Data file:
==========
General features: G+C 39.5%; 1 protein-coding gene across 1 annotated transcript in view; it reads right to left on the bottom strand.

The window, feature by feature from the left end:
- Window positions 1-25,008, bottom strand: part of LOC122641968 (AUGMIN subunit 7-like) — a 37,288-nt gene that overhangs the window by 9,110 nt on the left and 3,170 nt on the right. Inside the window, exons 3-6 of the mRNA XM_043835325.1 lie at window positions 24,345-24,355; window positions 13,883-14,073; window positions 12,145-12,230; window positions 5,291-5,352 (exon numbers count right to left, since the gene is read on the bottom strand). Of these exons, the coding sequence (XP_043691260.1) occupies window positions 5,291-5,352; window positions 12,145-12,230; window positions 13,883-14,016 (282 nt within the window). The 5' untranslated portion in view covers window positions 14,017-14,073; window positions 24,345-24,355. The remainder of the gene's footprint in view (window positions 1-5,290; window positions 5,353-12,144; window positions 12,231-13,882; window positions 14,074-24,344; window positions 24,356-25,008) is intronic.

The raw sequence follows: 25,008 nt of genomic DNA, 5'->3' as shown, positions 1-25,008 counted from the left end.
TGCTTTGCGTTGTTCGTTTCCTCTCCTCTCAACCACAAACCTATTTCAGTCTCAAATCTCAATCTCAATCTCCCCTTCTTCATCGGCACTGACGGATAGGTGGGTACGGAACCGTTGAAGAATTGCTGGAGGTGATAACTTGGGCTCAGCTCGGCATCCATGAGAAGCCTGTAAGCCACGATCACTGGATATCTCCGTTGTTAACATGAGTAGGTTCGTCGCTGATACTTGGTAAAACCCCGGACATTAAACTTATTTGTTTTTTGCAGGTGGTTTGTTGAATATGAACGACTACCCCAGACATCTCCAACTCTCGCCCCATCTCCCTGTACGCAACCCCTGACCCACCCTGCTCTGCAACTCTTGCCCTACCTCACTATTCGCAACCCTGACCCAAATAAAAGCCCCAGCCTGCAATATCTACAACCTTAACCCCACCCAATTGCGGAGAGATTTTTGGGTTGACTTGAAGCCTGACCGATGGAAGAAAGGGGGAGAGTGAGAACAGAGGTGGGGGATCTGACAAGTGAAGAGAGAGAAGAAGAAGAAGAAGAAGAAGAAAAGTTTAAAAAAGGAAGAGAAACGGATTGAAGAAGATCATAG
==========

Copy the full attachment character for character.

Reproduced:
General features: G+C 39.5%; 1 protein-coding gene across 1 annotated transcript in view; it reads right to left on the bottom strand.

The window, feature by feature from the left end:
- Window positions 1-25,008, bottom strand: part of LOC122641968 (AUGMIN subunit 7-like) — a 37,288-nt gene that overhangs the window by 9,110 nt on the left and 3,170 nt on the right. Inside the window, exons 3-6 of the mRNA XM_043835325.1 lie at window positions 24,345-24,355; window positions 13,883-14,073; window positions 12,145-12,230; window positions 5,291-5,352 (exon numbers count right to left, since the gene is read on the bottom strand). Of these exons, the coding sequence (XP_043691260.1) occupies window positions 5,291-5,352; window positions 12,145-12,230; window positions 13,883-14,016 (282 nt within the window). The 5' untranslated portion in view covers window positions 14,017-14,073; window positions 24,345-24,355. The remainder of the gene's footprint in view (window positions 1-5,290; window positions 5,353-12,144; window positions 12,231-13,882; window positions 14,074-24,344; window positions 24,356-25,008) is intronic.

The raw sequence follows: 25,008 nt of genomic DNA, 5'->3' as shown, positions 1-25,008 counted from the left end.
TGCTTTGCGTTGTTCGTTTCCTCTCCTCTCAACCACAAACCTATTTCAGTCTCAAATCTCAATCTCAATCTCCCCTTCTTCATCGGCACTGACGGATAGGTGGGTACGGAACCGTTGAAGAATTGCTGGAGGTGATAACTTGGGCTCAGCTCGGCATCCATGAGAAGCCTGTAAGCCACGATCACTGGATATCTCCGTTGTTAACATGAGTAGGTTCGTCGCTGATACTTGGTAAAACCCCGGACATTAAACTTATTTGTTTTTTGCAGGTGGTTTGTTGAATATGAACGACTACCCCAGACATCTCCAACTCTCGCCCCATCTCCCTGTACGCAACCCCTGACCCACCCTGCTCTGCAACTCTTGCCCTACCTCACTATTCGCAACCCTGACCCAAATAAAAGCCCCAGCCTGCAATATCTACAACCTTAACCCCACCCAATTGCGGAGAGATTTTTGGGTTGACTTGAAGCCTGACCGATGGAAGAAAGGGGGAGAGTGAGAACAGAGGTGGGGGATCTGACAAGTGAAGAGAGAGAAGAAGAAGAAGAAGAAGAAGAAAAGTTTAAAAAAGGAAGAGAAACGGATTGAAGAAGATCATAG